World stocks slipped from a three-week peak on Thursday while the low-yielding yen rose after the Federal Reserve suggested additional measures may be needed to combat a weakening economy.

Minutes of the Fed's June meeting showed officials were concerned with the pace of the economic recovery and felt they should be ready to consider additional steps if an already softening outlook took a noticeable turn for the worse.

Chinese data also injected caution. The country's economic growth moderated to 10.3 percent in the second quarter from 11.9 percent in the first quarter, slightly below forecasts of 10.5 percent growth.

Investors took profits on risky assets after a recent rally driven by strong U.S. quarterly earnings. U.S. banking giant JPMorgan is among the companies reporting results later on Thursday.

On one hand, we have very strong company results. On the other hand, we have lingering doubts about the pace of the economic recovery, said Luc Van Hecka, chief economist at KBC Securities.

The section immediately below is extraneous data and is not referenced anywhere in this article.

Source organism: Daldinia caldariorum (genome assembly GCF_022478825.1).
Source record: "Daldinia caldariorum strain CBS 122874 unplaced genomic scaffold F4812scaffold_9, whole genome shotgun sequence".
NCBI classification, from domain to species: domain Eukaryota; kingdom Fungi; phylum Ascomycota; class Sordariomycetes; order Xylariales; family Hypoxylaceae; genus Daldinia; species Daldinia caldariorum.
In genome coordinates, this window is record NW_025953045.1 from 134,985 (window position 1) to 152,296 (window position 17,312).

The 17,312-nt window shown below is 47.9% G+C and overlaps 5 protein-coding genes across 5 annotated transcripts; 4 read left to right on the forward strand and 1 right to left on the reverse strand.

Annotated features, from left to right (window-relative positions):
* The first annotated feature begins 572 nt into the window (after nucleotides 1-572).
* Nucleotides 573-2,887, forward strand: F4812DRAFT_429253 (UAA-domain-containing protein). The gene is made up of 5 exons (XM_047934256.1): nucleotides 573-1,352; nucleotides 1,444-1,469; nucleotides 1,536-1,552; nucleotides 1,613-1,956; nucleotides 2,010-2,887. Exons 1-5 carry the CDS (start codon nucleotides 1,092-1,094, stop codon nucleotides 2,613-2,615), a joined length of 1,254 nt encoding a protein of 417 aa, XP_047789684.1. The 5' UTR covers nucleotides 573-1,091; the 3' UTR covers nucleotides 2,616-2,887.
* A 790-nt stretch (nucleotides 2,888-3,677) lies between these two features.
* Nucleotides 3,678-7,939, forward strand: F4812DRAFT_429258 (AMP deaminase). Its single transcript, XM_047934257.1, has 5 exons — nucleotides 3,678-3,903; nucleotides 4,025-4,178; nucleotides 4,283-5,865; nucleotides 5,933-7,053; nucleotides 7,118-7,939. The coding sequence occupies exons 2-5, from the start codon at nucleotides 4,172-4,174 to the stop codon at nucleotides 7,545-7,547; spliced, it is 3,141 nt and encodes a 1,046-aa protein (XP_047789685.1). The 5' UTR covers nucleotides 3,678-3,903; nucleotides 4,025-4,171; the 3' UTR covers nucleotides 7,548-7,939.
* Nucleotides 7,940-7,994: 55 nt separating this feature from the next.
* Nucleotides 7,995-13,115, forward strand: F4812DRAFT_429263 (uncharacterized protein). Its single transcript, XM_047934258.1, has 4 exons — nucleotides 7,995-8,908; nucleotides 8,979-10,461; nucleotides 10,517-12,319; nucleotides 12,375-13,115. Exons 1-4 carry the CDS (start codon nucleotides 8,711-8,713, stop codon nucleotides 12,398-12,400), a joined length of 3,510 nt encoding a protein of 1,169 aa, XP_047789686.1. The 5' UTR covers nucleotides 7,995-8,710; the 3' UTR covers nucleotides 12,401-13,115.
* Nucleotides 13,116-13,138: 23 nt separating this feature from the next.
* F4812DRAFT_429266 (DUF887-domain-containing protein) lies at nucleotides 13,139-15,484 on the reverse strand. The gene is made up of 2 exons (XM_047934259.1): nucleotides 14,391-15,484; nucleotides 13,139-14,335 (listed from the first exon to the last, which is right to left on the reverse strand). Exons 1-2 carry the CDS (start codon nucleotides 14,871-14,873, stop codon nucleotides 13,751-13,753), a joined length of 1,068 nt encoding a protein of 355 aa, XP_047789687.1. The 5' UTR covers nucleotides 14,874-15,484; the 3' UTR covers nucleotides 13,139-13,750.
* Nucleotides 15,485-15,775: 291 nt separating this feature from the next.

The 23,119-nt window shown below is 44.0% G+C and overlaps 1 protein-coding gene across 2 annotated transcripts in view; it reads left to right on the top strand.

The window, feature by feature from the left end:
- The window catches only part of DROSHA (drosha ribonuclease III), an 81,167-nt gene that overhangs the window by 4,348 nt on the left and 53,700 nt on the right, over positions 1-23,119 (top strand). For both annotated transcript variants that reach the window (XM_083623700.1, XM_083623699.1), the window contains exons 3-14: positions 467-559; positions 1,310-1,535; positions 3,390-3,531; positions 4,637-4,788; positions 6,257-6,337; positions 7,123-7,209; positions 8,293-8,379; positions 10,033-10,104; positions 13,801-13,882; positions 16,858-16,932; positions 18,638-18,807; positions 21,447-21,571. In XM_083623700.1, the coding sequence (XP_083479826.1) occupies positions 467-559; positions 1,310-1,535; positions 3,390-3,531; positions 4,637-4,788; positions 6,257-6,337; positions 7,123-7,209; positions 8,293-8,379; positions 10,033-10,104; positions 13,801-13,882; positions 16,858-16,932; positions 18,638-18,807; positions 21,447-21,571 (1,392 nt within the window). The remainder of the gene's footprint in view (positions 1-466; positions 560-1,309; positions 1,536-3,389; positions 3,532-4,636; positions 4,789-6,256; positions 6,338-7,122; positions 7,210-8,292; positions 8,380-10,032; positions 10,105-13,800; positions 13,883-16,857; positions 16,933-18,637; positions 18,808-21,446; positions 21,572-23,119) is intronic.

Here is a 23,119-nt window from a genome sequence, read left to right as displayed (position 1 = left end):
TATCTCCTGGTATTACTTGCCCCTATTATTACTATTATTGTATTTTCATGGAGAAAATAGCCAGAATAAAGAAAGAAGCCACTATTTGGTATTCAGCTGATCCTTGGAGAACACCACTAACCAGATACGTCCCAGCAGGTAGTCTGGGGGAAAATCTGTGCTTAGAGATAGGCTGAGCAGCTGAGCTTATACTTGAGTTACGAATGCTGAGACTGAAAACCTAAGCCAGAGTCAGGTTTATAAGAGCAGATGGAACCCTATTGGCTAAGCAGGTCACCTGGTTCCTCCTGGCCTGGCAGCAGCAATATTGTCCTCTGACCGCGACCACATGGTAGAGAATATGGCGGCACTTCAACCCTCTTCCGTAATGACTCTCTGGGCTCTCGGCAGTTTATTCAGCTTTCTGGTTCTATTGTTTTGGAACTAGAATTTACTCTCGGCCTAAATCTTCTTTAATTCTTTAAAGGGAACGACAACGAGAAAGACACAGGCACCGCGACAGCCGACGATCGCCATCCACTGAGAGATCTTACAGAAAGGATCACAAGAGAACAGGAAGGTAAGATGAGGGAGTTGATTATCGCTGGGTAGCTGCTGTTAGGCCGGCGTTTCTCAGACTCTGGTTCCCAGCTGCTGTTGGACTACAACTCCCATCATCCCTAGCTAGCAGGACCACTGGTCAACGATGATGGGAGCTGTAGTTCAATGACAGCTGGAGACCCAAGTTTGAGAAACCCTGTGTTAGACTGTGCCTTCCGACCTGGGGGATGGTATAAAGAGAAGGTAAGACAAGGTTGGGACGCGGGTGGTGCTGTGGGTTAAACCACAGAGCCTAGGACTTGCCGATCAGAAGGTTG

If you take into account what the underlying growth pace is in the U.S. economy, if you take inventory affects and if you take economic stimulus packages, then it turns out that the economy is growing at a pace which is close to zero. MSCI world equity index <.MIWD00000PUS> fell a third of a percent after hitting the three-week peak on Wednesday.

The Thomson Reuters global stock index <.TRXFLDGLPU> lost almost half a percent.

The FTSEurofirst 300 index <.FTEU3> dropped 0.5 percent while emerging stocks <.MSCIEF> also fell the same amount.

China's key stock index ended 1.9 percent lower, its biggest fall in two weeks, as Agricultural Bank of China <601288.SS> disappointed with a lackluster Shanghai debut. AgBank, the most active stock, ended up 0.8 percent at 2.7 yuan compared with its IPO price of 2.68 yuan.

The yen rose 0.6 percent to 87.87 per dollar and the dollar <.DXY> was steady against a basket of major currencies.

The Bank of Japan said it expected the economy to grow at its fastest pace in a decade in the year to March 2011, but said the euro zone debt crisis could pose a risk to the outlook.

The central bank kept interest rates unchanged at 0.1 percent, as widely expected.

Bund futures rose 15 ticks as falling stocks drew safe-haven demand into government bonds.

U.S. crude oil fell 0.6 percent to $76.57 a barrel.

(Additional reporting by Atul Prakash, editing by Mike Peacock)